When the Dallas Stars drafted Jack Campbell
back in 2010, the young goaltender was in a hurry to work his way up to the NHL. Over the past five years, Campbell has learned to be more patient with his development. This past season he learned that taking a step back – even for a short time – can be a good thing. And it can be fun.
It was early February and Campbell was having a rough season with Texas of the AHL. He had been slowed by injury and illness. His record was 3-10-4 with a 3.36 goals-against average and .890 save percentage. He had lost his past five decisions – all in regulation – and he hadn’t played in a game in about three weeks. So, Dallas decided to assign him to Idaho of the ECHL. The transaction got a little more attention than most since it was Campbell, a first-round pick (11th overall). But the Stars said the move was a positive one for their goaltending prospect.
“Young guys have to play,” Stars GM Jim Nill said at the time. “Jack has been battling a lot of injuries and illnesses over the last two seasons, he is finally feeling healthy again and we just need to get him some games.”
The moved paid dividends. Campbell played seven games in 13 days with Idaho, posting a 5-2-0 record, 1.73 goals-against average and .945 save percentage.
“Just playing, getting away from everybody a little bit,” said Scott White, Dallas Stars Director of Hockey Operations and Texas Stars GM. “He just played. He played a lot of hockey in a short period of time. I think he had fun.”
“I think it was just knowing I was the guy down there,” Campbell said. “I played seven in a row, which was nice. The boys had a lot of confidence in me and the coaches. I relaxed down there and came back with the same attitude and everything kind of took care of itself.”
The dividends continued to roll in when Campbell returned to the AHL. He went 0-1-1 in his first two starts, but then went 11-3-0 with a 2.45 goals-against average and .924 save percentage to finish the season.
“[Idaho] just made me relax, take a step back and have some fun,” Campbell said. “I am real serious. That’s my biggest issue. I love hockey so much; I want to be the best, and sometimes you’ve got to have a little bit of fun too. That’s what I did down there. I just went to the rink with a smile, and it carried over when I came back to [the AHL].”
The 23-year-old Campbell has learned a lot over the past few years. He’s learned to be patient in the way he plays on the ice. He’s learned to be patient with his development. And he’s starting to learn to relax away from the rink.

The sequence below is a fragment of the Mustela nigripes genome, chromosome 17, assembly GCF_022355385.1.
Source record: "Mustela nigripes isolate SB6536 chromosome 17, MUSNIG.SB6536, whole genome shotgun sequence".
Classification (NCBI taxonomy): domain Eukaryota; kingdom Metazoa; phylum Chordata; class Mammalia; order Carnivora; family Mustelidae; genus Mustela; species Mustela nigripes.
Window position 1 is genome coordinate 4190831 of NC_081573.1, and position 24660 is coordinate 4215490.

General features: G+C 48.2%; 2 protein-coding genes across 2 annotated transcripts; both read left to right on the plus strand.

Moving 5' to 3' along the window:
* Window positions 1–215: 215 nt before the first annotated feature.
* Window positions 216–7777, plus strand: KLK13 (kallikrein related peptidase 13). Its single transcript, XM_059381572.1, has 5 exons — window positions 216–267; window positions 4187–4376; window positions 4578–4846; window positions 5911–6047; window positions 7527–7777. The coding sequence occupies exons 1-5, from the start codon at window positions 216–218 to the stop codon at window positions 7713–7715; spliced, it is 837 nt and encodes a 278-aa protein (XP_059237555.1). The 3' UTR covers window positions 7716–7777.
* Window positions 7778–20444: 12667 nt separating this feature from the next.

“I bring my hockey home with me and I am always thinking about it. I have a lot of pride in my game,” Campbell said. “Sometimes I used to lose sleep at night and work out all the time. I learned that’s not the best thing for a professional athlete. You just need to leave it at the rink. If it’s a good day, you carry it over to the next day, and if it’s a bad day, you learn from it and move on.
“I think that’s what I’ve developed this year, that patience. Not getting too high or too low. It’s just one day at a time. Just trying to enjoy everything a little bit more.”
He’s found some outlets away from the rink that allow him to get his mind off hockey and have some fun.
“I’ve been cooking a lot, and I am playing golf again,” he said. “It’s been nice. Just more relaxing activities.”
His specialty in the kitchen?
“I am just a beginner,” he said, “but I like making the boys lamb chops and sweet potatoes. That’s my go-to dish.”
Campbell said relaxing and getting his mind off hockey has helped. So did those two weeks in Idaho. That all helped him turn around his season, and he seems to be in a good spot heading into 2015-16.
“The beginning was a learning experience for me, but I am proud of the way I finished the year from the time I got sent to Boise,” Campbell said. “I was just getting better in all areas of life and I definitely took my game to another level and back to where I know I can be.”
Campbell has shown that he can play and play well at the AHL level. He had a solid rookie campaign in 2012-13, posting a 2.65 goals-against average and .905 save percentage in 40 games. He missed most of 2013-14 due to injury issues but was superb when healthy, going 12-2-2 with a 1.49 goals-against average and .949 save percentage. He won two of his first three starts in the playoffs in 2014 but was injured in his fourth game and did not play the rest of the way as Texas won the Calder Cup. This past season was a bumpy ride, but the Stars liked the way he finished.
“Jack had an up and down year, to say the least,” White said. “I am happy for him that he is where he is now.”
“It’s been an up and down road for him, a lot of stuff he can’t control like illnesses and injuries,” said Nill. “It’s a little bit of maturing, a little bit of playing and getting in there and doing it. He’s putting it together.”
This season will be a key one for Campbell, who signed a one-year contract extension last month. The Stars are looking for Campbell to grab the No. 1 spot with the Texas Stars. It’s an important step for Campbell, who knows that part of the process of getting to the NHL is proving he can be the man in the AHL.
“I know if I take care of my job here everything else will take care of itself,” Campbell said. “My goal is to be a starting goalie in the National Hockey League for the Dallas Stars. That’s my main goal, but that’s a process. I have to show that I can be a starting goalie for the Texas Stars.”
This story was not subject to the approval of the National Hockey League or Dallas Stars Hockey Club. Mark Stepneski is an independent writer whose posts on DallasStars.com reflect his own opinions and do not represent official statements from the Dallas Stars. You can follow Mark on Twitter @StarsInsideEdge.